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Highly popular with both the public and political leaders, community policing is the most important development in law enforcement in the last twenty-five years. But does community policing really work? Can police departments fundamentally change their organization? Can neighborhood problems be solved? In the early 1990s, Chicago, the nation's third largest city, instituted the nation's largest community policing initiative. Wesley G. Skogan here provides the first comprehensive evaluation of that citywide program, examining its impact on crime, neighborhood residents, and the police.
Based on the results of a thirteen-year study, including interviews, citywide surveys, and sophisticated statistical analyses, Police and Community in Chicago reveals a city divided among African-Americans, Whites, and Latinos. By looking at the varying effects community policing had on each of these groups, Skogan provides a valuable analysis of what works and why. As the use of community policing increases and issues related to race and immigration become more pressing, Police and Community in Chicago will serve the needs of an increasing amount of students, scholars, and professionals interested in the most effective and harmonious means of keeping communities safe.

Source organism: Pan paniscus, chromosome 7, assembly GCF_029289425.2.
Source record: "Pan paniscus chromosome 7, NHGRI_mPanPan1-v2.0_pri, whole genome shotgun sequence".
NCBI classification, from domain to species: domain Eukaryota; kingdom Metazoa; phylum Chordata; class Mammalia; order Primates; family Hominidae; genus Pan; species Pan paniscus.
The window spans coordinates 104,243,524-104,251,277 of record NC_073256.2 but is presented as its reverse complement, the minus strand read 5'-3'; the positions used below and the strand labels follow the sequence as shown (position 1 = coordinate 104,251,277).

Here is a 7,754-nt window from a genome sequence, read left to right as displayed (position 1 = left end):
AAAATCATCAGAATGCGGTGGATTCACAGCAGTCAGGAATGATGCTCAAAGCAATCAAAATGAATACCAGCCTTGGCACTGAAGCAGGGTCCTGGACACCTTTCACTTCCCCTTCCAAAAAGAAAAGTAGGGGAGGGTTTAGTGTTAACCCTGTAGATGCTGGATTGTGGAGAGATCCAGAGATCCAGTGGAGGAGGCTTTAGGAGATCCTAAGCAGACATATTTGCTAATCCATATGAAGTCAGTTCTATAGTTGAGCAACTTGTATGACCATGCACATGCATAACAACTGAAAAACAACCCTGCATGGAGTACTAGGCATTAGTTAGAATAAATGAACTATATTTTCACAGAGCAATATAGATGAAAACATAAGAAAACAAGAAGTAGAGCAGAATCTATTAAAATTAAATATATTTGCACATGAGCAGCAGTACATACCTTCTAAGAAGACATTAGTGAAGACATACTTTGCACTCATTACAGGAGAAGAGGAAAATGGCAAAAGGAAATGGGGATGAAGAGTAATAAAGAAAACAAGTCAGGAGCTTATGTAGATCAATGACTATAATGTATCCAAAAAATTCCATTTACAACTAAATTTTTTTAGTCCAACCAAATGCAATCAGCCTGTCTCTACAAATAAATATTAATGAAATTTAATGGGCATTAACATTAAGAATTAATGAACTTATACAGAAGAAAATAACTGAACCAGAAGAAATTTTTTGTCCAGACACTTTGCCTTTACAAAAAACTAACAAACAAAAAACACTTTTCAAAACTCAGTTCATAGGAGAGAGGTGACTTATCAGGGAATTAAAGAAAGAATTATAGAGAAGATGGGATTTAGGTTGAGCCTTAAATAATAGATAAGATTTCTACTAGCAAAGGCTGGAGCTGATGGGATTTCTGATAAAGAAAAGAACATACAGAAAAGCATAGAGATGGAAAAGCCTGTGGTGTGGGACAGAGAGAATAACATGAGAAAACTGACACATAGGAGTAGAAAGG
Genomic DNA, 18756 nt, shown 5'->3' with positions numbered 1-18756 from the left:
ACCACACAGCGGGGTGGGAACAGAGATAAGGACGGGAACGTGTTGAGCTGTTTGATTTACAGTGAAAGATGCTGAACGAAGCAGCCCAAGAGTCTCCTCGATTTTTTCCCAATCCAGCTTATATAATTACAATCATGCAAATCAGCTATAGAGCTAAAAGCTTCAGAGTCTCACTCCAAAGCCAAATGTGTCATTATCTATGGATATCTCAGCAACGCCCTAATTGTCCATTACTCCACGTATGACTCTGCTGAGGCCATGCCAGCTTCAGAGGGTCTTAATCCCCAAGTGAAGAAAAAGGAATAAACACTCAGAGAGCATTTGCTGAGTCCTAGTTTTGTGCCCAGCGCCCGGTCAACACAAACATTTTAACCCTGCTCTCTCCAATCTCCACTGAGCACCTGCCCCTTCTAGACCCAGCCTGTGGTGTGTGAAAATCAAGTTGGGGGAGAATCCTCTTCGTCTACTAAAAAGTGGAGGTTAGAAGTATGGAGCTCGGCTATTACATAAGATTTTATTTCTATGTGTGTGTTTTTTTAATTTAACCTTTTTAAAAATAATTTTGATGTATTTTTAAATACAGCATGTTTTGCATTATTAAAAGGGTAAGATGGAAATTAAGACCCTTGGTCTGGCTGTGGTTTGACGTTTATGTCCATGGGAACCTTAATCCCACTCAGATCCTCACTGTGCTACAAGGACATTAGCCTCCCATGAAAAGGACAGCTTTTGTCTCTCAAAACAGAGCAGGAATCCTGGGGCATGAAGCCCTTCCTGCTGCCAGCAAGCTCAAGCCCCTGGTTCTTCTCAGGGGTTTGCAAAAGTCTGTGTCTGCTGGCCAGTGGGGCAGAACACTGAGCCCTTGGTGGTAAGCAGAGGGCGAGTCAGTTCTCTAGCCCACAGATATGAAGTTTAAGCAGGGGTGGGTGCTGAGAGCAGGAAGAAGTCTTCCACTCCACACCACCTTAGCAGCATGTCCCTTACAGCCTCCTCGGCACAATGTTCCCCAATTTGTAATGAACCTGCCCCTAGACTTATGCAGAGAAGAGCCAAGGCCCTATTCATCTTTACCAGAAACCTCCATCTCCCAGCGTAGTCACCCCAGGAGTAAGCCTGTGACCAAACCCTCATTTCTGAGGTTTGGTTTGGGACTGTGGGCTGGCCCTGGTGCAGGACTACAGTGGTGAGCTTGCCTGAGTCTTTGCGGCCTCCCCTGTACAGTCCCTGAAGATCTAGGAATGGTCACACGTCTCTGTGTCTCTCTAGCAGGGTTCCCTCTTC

|2||Crime, police, and the three Chicagos||21|
|3||Reengineering the police||53|
|4||Involving the community||101|
|5||Representing the community||139|
|6||Tackling neighborhood problems||177|
|7||Trends in neighborhood problems||211|
|8||Trends in crime and fear||235|
|9||Police and the public||271|
|10||How did Chicago do?||305|